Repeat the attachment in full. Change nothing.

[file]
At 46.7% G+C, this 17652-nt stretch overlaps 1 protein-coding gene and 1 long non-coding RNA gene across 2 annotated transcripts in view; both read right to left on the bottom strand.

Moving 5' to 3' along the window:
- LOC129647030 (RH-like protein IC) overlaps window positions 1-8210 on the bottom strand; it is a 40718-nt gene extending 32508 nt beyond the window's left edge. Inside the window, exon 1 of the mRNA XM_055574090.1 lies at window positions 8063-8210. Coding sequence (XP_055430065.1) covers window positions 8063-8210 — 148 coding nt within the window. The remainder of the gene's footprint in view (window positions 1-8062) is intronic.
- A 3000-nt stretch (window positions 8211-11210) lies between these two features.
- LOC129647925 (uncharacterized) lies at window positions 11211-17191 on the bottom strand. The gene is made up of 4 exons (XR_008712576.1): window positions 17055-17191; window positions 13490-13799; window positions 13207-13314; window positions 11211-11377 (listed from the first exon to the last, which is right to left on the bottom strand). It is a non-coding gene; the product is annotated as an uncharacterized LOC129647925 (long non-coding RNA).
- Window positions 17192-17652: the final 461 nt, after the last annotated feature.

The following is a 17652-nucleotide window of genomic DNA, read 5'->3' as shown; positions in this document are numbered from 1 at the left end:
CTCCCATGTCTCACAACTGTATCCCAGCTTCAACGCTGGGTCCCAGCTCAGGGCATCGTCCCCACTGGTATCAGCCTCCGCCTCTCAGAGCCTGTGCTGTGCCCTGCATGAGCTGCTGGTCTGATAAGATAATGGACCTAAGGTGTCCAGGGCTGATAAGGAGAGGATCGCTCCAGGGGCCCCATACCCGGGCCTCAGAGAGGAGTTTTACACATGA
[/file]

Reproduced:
At 46.7% G+C, this 17652-nt stretch overlaps 1 protein-coding gene and 1 long non-coding RNA gene across 2 annotated transcripts in view; both read right to left on the bottom strand.

Moving 5' to 3' along the window:
- LOC129647030 (RH-like protein IC) overlaps window positions 1-8210 on the bottom strand; it is a 40718-nt gene extending 32508 nt beyond the window's left edge. Inside the window, exon 1 of the mRNA XM_055574090.1 lies at window positions 8063-8210. Coding sequence (XP_055430065.1) covers window positions 8063-8210 — 148 coding nt within the window. The remainder of the gene's footprint in view (window positions 1-8062) is intronic.
- A 3000-nt stretch (window positions 8211-11210) lies between these two features.
- LOC129647925 (uncharacterized) lies at window positions 11211-17191 on the bottom strand. The gene is made up of 4 exons (XR_008712576.1): window positions 17055-17191; window positions 13490-13799; window positions 13207-13314; window positions 11211-11377 (listed from the first exon to the last, which is right to left on the bottom strand). It is a non-coding gene; the product is annotated as an uncharacterized LOC129647925 (long non-coding RNA).
- Window positions 17192-17652: the final 461 nt, after the last annotated feature.

The following is a 17652-nucleotide window of genomic DNA, read 5'->3' as shown; positions in this document are numbered from 1 at the left end:
CTCCCATGTCTCACAACTGTATCCCAGCTTCAACGCTGGGTCCCAGCTCAGGGCATCGTCCCCACTGGTATCAGCCTCCGCCTCTCAGAGCCTGTGCTGTGCCCTGCATGAGCTGCTGGTCTGATAAGATAATGGACCTAAGGTGTCCAGGGCTGATAAGGAGAGGATCGCTCCAGGGGCCCCATACCCGGGCCTCAGAGAGGAGTTTTACACATGA